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Grants Gives Undergrads a Sample of Graduate School

By Jenny Bjelland
UW-RF News Bureau

JAN. 28, 2005--Four University of Wisconsin-River Falls undergraduate students received the chance to spend 10 weeks working with a research university of their choice this past summer.

The experience was the result of a grant from the U.S. Department of Agriculture to the UW-RF College of Agriculture, Food and Environmental Sciences with the purpose of familiarizing students with the graduate school setting. Students are selected to participate based on their interest in graduate school and their academic work along with recommendations from their academic advisors.

The four UW-RF students involved during summer 2004 include Nick Vreeland, a senior geology major from Rice Lake, Wis., Andrew Mizgalski, a senior horticulture major from Wausau, Wis., Tammy Golat, a senior animal science major with an equine management option from Bruce, Wis., and Elsa Arnold, a senior double-major in agricultural business and music from Caledonia, Minn.

Six more students will be chosen to participate during summer 2005.

Nick Vreeland took this grant opportunity to further his study of geology and his interest in glaciers. Vreeland's geology professor and academic advisor, Bob Baker, helped steer him toward Iowa State University where Vreeland worked with a doctorate student and faculty members. Together they collected about 1,500 glacial till samples from a quarry in Illinois.

The samples were then taken to the University of Minnesota, where Vreeland helped to test and analyze the samples. According to Vreeland, he was testing the magnetic susceptibility of the samples which showed the direction the till grains were aligned in and thus the direction the glacier was traveling.

Andrew Mizgalski highly recommended his experience at Cornell University "I met a lot of people within the horticulture field, which I think is really valuable," he said.

Mizgalski had the opportunity to work at both Cornell's Ithaca, N.Y. campus and the Long Island Horticultural Research Laboratory in Riverhead, N.Y. He was involved in a variety of studies including examining breeding programs for cut flowers, evaluating perennial plants, studying fruit and vegetable diseases, and analyzing planting depth effects on bulb crops.

Through the influence of UW-RF animal science Professor Gary Onan, senior Tammy Golat spent her summer in the genetics lab at the University of Minnesota. Her interest in the horse industry grew as she worked with a graduate student studying thoroughbred horses with recurrent exertional rhabdomyolysis. The disease occurs within 5 percent of all thoroughbreds and leads to tying-up following an exercise period. Golat examined horse pedigrees along with blood and DNA samples of more than 1,000 horses. She also examined and compared the DNA sequences of dogs with and without a disease called hyperekplexia, which can lead to seizures. The goal was to locate possible locations of genes that cause the disease.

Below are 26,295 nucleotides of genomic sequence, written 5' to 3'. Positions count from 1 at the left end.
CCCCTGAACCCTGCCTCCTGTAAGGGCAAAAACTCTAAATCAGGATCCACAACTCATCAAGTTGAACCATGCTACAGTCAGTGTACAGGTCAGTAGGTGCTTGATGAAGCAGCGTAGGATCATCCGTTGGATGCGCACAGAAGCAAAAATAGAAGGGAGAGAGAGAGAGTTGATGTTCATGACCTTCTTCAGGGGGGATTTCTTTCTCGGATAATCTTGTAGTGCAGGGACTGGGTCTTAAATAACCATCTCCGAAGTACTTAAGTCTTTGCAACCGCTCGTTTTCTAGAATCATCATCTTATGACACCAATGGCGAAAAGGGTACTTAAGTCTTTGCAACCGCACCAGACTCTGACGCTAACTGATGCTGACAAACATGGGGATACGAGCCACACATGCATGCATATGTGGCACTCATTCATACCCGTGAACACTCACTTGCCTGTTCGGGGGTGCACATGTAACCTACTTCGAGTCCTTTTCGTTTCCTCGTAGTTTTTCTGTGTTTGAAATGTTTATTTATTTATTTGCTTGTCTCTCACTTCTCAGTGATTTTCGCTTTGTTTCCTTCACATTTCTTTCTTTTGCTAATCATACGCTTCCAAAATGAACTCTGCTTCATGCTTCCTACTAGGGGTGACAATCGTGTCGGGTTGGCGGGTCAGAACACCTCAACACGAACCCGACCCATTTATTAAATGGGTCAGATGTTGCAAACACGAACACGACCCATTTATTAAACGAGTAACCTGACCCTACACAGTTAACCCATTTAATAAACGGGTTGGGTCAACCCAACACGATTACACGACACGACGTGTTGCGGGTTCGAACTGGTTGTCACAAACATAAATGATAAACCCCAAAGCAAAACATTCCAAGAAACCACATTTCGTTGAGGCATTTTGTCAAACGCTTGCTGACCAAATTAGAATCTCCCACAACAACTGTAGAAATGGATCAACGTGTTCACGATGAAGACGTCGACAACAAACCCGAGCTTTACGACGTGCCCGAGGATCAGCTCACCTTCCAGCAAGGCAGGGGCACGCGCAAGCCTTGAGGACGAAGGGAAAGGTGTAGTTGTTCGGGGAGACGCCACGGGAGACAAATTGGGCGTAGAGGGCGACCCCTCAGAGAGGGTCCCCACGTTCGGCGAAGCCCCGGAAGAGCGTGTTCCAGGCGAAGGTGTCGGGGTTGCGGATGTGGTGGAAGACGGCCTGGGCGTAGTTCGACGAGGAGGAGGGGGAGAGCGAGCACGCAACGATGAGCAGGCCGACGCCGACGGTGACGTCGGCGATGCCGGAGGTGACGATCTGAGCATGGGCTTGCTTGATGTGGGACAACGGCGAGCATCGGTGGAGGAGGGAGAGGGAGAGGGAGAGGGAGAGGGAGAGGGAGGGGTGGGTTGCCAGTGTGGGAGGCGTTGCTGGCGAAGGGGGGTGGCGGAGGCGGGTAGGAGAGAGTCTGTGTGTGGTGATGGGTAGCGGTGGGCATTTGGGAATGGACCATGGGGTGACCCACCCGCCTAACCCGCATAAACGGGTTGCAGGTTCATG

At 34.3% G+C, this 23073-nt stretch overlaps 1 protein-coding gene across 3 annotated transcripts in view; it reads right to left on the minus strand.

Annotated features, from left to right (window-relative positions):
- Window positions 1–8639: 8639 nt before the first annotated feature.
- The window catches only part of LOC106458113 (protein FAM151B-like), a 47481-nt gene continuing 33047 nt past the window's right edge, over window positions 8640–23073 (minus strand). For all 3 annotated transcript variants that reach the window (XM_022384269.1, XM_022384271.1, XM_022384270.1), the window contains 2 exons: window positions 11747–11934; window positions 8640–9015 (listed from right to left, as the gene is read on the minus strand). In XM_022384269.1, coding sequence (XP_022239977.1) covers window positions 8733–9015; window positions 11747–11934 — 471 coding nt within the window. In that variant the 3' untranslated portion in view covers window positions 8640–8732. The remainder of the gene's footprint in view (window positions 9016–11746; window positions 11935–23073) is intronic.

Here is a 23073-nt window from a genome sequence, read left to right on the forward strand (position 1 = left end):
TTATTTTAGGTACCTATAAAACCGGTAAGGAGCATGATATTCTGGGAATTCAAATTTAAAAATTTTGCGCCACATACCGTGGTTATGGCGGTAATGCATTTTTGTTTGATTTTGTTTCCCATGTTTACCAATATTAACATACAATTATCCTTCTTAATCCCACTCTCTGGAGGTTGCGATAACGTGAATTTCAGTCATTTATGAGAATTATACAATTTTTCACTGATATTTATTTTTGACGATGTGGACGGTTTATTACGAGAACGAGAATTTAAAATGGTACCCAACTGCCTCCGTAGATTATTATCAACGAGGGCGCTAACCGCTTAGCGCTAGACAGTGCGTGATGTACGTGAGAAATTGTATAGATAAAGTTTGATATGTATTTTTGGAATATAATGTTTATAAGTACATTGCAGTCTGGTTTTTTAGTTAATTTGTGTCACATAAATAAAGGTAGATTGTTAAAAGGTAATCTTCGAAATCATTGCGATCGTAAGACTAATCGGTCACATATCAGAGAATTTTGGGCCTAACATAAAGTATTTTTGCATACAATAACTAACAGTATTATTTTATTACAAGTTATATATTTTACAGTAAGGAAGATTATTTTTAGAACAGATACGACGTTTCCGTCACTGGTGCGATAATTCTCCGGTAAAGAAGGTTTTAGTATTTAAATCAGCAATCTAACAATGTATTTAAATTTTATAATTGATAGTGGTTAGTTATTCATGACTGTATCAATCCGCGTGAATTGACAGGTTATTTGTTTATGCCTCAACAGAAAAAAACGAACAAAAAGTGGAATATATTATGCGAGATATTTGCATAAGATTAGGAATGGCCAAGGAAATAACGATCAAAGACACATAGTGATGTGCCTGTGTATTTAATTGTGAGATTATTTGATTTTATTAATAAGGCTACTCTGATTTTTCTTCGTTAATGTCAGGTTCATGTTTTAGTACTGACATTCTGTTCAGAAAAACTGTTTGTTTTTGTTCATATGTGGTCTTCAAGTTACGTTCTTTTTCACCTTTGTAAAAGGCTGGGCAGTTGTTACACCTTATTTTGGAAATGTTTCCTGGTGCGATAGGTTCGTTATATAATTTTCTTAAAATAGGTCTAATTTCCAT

Golat said she thoroughly enjoyed "the aspect of being behind the scene doing the testing and all the work that goes into determining if the animal has the disease." She has a new appreciation for the occupation as well. "There is a lot more lab work than people realize," she said.

Elsa Arnold traveled to Michigan State where her main project was to conduct a feasibility study on a regional anaerobic digester, which would provide heat and electricity for a greenhouse operation. Arnold researched the engineering aspects of the digester, compared it to other similar machines, ensured that the digester covered all government and environmental policies, and determined if it would work from a biosecurity perspective.

Each of the four participants highly recommended this opportunity. The program showed the research in which current graduate students are involved, helped the students develop connections within their industries, and gave the students a real introduction to the graduate school setting.

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Last updated: Tuesday, 22-Jun-2010 16:21:19 Central Daylight Time

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